Posts Tagged ‘Jeffrey J Kripal’
John Robert Colombo looks at a new book about the Esalen Institute
I am about half a year behind in my reading so it has taken me six months to catch up with the appearance of a mammoth book about the Esalen Institute titled, simply and inevitably, “Esalen.” The title may be one word long but the subtitle is seven words in length: “America and the Religion of No Religion.” The book itself weighs in at 575 pages (roughly 300,000 words, plus notes, bibliography, and index). It is the handiwork of Jeffrey J. Kripal who is identified as J. Newton Rayzor Professor and chair of the Department of Religious Studies at Rice University.
At least that is what the jacket flap says. I checked Rice’s website and learned a few curious facts: the university’s slogan seems to be “Unconventional Wisdom”; it is located in Houston, Texas; it hosts a Space Institute (that seems reasonable given that nearby there is a rocket command centre); it also hosts a Tibetan / Bonpo Textual Collection; it may or may not have Jeffrey J. Kripal as the J. Newton Rayzor Professor and chair of the Department of Religious Studies – I could find no reference to him on Rice’s website and a query to its information officer went unanswered (as of this writing). What happened to Professor Kripal?
The University of Chicago Press issued “Esalen” as it did Kripal’s two previous books: “Kali’s Children: Roads of Excess, Palaces of Wisdom” and “The Serpent’s Gift.” In time I will “catch up” with these titles. The author identifies himself as an American who was raised as a Roman Catholic, but it seems he holds a torch for Buddhist studies of the Tantric variety. Buried in a footnote is an acknowledgement of the influence of Bubba Free John (now known as Adi Da). He excels as a researcher-writer and is able to handle masses of information and to conduct in-depth interviews with people like Michael Murphy, one of Esalen’s two founders, and extract from his subjects all the information that is relevant to his purposes without the strain of show or effort.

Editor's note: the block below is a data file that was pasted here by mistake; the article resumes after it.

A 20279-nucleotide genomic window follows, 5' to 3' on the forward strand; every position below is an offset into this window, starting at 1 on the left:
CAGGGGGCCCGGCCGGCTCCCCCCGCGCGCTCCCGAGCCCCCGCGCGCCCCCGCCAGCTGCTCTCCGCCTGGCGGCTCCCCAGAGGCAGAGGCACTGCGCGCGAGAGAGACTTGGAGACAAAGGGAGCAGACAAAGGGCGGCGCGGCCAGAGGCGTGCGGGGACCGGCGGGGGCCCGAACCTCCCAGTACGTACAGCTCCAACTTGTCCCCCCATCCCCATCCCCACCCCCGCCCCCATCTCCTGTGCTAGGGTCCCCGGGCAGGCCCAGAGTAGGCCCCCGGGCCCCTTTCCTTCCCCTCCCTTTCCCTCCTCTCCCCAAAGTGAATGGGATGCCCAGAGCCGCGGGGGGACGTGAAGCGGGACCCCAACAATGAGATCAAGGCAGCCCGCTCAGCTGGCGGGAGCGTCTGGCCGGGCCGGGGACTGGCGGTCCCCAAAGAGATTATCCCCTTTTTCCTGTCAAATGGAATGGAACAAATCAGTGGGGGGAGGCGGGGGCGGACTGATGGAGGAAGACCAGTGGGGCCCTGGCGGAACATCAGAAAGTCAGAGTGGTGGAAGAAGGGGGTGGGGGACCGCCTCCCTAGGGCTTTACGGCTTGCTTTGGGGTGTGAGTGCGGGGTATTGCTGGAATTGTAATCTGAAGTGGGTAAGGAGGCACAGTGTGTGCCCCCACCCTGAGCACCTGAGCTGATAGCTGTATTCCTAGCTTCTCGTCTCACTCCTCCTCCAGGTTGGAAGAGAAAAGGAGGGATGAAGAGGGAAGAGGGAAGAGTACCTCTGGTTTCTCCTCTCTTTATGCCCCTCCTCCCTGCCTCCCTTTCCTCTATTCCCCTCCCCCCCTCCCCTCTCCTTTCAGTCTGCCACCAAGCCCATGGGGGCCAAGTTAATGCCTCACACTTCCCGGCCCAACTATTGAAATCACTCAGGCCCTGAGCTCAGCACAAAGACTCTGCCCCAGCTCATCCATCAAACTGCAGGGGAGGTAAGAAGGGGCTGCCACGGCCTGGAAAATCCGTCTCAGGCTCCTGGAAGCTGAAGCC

The problem I have is that Kripal’s name keeps reminding me of the semi-sound-alike Kripalu Centre of Yoga and Health set amid the Berkshires of Massachusetts, near Tanglewood, where two decades ago my wife Ruth and I once spent an intriguing weekend. The Kripalu Centre is housed in an imposing structure, once a Jesuit seminary and hospital, which now serves as a residential centre for Hindu practices and studies. So given its Catholic background and its Hindu foreground, perhaps Professor Kripal is appropriately named.
I am not going to review Esalen. Any review, by my estimate, would require at least 5,000 words. Instead I will go to the heart and core of the book and identify what I take to be four main ideas plus some allied thoughts: Esalen as an institution and movement; Esalen as the centre of “the religion of no religion”; Esalen as the focal point of Tantric yoga; Esalen as the root of the “human potential movement.” The author does not pluralize Esalen, but there are many Esalens, certainly more than four, perhaps as many as nine. But here goes … by way of the book’s sole reference to Gurdjieff.
This passing reference occurs in connection with Ida Rolf (of Rolfing fame) and it runs in its entirety alluding to yogi Pierre Bernard as follows: “The tantric yogi from Nyack, however, was hardly Rolf’s only influence. She also studied with F. Matthias Alexander and imbibed the esoteric teachings of the ‘rascal’ mystic Gurdjieff with a small group in London. In New York she met Greta Garbo and Georgia O’Keeffe, both of whom she would later take on as clients. But it was Fritz Perls who finally got her to Esalen.”